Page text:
Ex-Market Regulator Warns US Could Be Left Behind in Cryptocurrency Innovations

The crypto industry it not a bubble, but is just too small and immature, and big-time players are still waiting on the sidelines.

Former Commodity Futures Trading Commission (CFTC) chairman Jim Newsome on Thursday cautioned US regulators to be very careful in handling the cryptocurrency space regarding regulations or be left behind by the rest of the world.

Newsome, who has transitioned into an adviser to cryptocurrency developers, exchanges, and miners made the comments during the annual meeting of the Digital Chamber of Commerce, together with former SEC commissioner Paul Atkins. The two former government officials were supposed to present their report on best practices for cryptocurrency purchases and issuers, but Newsome said the project is delayed for two weeks because it is more complicated than initially thought.

At the same time, Newsome dismissed speculation of a cryptocurrency bubble as he pointed out that the industry is still too small and too immature as big-time allocators, such as institutional investors are still waiting on the sidelines due to the uncertainty in the regulatory atmosphere.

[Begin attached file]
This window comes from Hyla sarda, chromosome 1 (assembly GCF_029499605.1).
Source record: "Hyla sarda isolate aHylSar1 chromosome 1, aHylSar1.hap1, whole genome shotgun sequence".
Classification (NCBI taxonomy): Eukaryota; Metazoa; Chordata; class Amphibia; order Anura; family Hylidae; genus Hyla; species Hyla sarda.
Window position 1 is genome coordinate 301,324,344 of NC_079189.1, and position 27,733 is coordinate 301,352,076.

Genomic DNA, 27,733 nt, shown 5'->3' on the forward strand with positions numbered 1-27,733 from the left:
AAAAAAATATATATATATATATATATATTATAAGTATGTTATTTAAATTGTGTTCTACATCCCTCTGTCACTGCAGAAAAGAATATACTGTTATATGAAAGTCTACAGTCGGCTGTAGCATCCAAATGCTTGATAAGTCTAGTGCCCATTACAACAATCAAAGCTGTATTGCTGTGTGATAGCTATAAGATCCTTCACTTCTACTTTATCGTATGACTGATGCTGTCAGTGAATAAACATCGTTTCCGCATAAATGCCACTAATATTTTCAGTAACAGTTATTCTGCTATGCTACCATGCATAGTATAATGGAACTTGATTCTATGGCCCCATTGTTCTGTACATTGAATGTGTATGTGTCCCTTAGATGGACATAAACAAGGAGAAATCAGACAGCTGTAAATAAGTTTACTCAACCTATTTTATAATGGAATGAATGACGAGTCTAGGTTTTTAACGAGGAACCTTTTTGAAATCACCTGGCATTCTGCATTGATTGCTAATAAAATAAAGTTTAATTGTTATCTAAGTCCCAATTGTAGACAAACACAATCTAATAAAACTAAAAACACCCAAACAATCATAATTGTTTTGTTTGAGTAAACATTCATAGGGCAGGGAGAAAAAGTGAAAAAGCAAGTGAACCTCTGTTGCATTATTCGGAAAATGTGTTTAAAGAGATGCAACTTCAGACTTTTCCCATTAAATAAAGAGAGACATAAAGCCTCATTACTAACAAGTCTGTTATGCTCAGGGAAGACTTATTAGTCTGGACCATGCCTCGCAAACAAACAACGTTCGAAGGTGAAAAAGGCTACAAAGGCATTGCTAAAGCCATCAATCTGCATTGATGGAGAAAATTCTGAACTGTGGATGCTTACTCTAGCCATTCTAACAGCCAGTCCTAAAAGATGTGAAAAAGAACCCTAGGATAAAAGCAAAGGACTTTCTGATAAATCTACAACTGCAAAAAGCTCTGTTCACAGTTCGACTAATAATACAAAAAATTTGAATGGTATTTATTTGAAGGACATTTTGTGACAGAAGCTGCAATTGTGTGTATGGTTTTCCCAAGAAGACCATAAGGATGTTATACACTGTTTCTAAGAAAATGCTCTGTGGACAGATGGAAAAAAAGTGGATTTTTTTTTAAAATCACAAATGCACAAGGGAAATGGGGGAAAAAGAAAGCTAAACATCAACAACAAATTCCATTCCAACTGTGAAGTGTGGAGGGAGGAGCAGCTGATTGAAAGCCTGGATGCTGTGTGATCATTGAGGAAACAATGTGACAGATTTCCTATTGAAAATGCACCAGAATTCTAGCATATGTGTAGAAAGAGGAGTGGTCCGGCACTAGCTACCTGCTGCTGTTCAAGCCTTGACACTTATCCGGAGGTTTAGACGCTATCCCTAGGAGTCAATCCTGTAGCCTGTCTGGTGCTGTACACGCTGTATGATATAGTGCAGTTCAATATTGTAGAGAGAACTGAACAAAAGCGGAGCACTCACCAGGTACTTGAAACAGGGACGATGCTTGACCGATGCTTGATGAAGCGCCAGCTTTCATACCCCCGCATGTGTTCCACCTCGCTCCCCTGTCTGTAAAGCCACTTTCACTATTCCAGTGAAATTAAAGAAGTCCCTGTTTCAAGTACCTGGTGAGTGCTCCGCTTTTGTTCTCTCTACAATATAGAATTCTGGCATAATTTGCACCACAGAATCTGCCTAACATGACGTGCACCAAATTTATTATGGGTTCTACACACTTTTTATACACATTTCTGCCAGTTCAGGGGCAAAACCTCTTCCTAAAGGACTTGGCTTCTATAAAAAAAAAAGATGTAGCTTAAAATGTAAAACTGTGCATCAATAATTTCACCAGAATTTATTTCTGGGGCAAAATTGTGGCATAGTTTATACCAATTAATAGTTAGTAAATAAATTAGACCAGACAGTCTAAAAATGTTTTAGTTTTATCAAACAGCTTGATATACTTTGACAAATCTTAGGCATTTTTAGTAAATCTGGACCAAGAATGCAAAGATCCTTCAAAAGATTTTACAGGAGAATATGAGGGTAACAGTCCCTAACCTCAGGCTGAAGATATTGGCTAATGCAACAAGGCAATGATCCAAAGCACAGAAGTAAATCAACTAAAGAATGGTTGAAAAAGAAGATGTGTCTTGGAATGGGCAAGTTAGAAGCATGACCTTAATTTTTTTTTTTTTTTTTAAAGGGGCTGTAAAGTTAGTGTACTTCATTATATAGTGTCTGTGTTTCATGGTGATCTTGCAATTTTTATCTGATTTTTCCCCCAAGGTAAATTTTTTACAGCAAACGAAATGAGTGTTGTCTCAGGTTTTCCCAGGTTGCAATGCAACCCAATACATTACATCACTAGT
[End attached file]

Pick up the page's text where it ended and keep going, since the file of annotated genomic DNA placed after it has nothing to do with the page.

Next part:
He also criticized the hardline stance of current SEC chairman Jay Clayton on the digital currency industry, “probably because he is getting word from the White House and Treasury Department.”

SEC pushing for crypto regulations

On Wednesday, the SEC issued a public statement calling for registration of cryptocurrency exchanges to continue their operations or if they want to start a digital currency trading company. News of the proposed rules sent Bitcoin and cryptocurrency prices tumbling.

The SEC statement reads:

“Many platforms refer to themselves as "exchanges," which can give the misimpression to investors that they are regulated or meet the regulatory standards of a national securities exchange.

“Although some of these platforms claim to use strict standards to pick only high-quality digital assets to trade, the SEC does not review these standards or the digital assets that the platforms select, and the so-called standards should not be equated to the listing standards of national securities exchanges.”

However, while the SEC looks at cryptocurrencies as securities, therefore the need for tighter regulations, the CFTC considers the asset class as a commodity.

In a 20-page primer on digital currencies published in October last year, LabCFTC, a fintech initiative under the CFTC, presented its overview of the industry as well as its potential uses cases.

The report said:

"The CFTC looks beyond form and considers the actual substance and purpose of an activity when applying the federal commodities laws and CFTC regulations."

As more hard questions get asked and the sector sees new rounds of proposed regulation, the market is unwinding the gains, seeing Bitcoin drop again to below $9,000, dragging down most assets by 20% or more.